According to a recent study published in Pediatrics, American Indian/Alaska Native (AI/AN) children have been found to experience significantly high rates of respiratory syncytial virus (RSV)-associated acute respiratory illness (ARI) hospitalization. The research, conducted by a team from the Johns Hopkins Bloomberg School of Public Health, sheds light on the urgent need for improvements in the healthcare and socioeconomic conditions of these communities.
The study, led by Jessica E. Atwell, Ph.D., M.P.H., involved active, facility-based surveillance for ARI among hospitalized AI/AN children from November 2019 to May 2020. A total of 324 children under the age of 5 from Chinle, Arizona (Navajo Nation); Whiteriver, Arizona (White Mountain Apache Tribal lands); and Anchorage and the Yukon-Kuskokwim (YK) Delta regions of Alaska were enrolled. These children met the World Health Organization’s case definition for extended severe ARI.
The researchers discovered that 53 percent of the children tested positive for RSV, highlighting the significant impact of this virus on the health of AI/AN children. Notably, one-third of RSV-associated hospitalizations occurred in infants younger than 6 months. The average length of stay ranged from 3.5 to 5.7 days across different locations, with the highest utilization of supplemental oxygen observed in Whiteriver at 100 percent and Anchorage at 70 percent.
Annual RSV-associated hospitalization rates per 1,000 children younger than 6 months old varied between 35.7 and 132.3 for Anchorage and the YK Delta, respectively. For children younger than 5 years old, the rates ranged from 7.7 to 32.7 for Anchorage and the YK Delta, respectively.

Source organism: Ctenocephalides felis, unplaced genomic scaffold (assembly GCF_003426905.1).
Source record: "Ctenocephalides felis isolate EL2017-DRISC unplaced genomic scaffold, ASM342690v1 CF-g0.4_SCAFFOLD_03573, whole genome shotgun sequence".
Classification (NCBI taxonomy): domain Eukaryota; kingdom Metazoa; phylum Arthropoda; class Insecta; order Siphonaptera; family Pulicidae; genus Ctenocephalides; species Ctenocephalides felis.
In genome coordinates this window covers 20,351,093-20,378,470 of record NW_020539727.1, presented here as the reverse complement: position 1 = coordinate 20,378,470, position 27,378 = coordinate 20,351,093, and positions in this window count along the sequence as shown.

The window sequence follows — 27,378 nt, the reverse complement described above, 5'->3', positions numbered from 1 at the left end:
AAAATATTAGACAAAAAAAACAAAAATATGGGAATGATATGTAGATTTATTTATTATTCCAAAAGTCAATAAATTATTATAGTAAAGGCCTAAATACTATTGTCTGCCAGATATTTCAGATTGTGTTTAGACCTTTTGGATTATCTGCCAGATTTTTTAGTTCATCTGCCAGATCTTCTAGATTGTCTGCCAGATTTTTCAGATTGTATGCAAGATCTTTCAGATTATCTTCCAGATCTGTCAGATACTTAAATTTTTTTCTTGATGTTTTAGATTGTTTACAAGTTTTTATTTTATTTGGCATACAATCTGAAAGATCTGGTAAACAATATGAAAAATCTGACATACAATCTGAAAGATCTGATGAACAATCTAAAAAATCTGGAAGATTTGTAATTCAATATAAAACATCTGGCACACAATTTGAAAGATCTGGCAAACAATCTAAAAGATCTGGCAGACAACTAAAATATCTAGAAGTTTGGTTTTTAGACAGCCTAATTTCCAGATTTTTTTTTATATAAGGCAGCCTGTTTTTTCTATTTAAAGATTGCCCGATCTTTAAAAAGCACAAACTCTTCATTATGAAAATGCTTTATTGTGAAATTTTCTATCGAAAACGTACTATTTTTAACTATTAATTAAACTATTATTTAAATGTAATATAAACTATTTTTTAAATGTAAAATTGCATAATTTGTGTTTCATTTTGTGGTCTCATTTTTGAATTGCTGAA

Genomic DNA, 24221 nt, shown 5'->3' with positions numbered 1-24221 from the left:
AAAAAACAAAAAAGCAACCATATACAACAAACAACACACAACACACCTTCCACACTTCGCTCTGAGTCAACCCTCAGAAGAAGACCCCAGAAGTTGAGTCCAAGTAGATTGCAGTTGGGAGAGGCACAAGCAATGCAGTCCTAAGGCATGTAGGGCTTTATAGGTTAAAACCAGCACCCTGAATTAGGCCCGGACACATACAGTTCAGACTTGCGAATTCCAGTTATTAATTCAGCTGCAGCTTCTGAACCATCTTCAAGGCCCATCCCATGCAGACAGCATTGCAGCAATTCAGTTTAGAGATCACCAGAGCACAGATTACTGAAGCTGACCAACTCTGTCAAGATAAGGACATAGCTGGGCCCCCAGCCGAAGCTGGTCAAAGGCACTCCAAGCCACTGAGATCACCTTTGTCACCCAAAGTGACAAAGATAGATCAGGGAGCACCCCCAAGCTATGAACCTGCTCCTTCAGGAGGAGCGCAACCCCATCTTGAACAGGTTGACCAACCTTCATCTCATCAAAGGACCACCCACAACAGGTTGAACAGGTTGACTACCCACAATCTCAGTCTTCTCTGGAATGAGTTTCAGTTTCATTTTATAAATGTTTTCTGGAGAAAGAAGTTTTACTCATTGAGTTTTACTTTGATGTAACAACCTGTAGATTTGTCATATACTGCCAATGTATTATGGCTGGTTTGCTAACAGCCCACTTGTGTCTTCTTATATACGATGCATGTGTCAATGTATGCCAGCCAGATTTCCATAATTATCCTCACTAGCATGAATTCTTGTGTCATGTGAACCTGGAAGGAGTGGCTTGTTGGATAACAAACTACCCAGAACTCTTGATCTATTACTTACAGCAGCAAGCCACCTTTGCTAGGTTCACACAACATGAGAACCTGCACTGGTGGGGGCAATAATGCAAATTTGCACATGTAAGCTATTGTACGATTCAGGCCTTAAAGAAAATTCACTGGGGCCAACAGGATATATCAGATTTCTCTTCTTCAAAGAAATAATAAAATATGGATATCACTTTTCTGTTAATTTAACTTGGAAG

The study also noted a significant decrease in the number of children hospitalized with ARI following the implementation of COVID-19 pandemic mitigation measures in spring 2020. However, the researchers acknowledge that these observations may underestimate the true pre-COVID-19 rates, particularly in Alaska, where the respiratory season typically extends into late April and May.
The authors of the study emphasize that these findings highlight the ongoing challenges faced by AI/AN children in terms of high rates of RSV-associated ARI hospitalization. They call for urgent improvements in the socioeconomic determinants of health for these communities, as well as the development of RSV-prevention products. It is worth noting that several authors of the study have disclosed ties to the pharmaceutical industry, which may be relevant in considering potential biases or conflicts of interest.
The study underscores the significant burden of RSV-associated acute respiratory illness hospitalization among AI/AN children. The high rates of hospitalization and the vulnerability of infants emphasize the pressing need for targeted interventions and support to improve the health outcomes of these communities. Addressing the socioeconomic determinants of health and developing effective prevention strategies for RSV are crucial steps toward reducing the impact of respiratory illnesses on AI/AN children.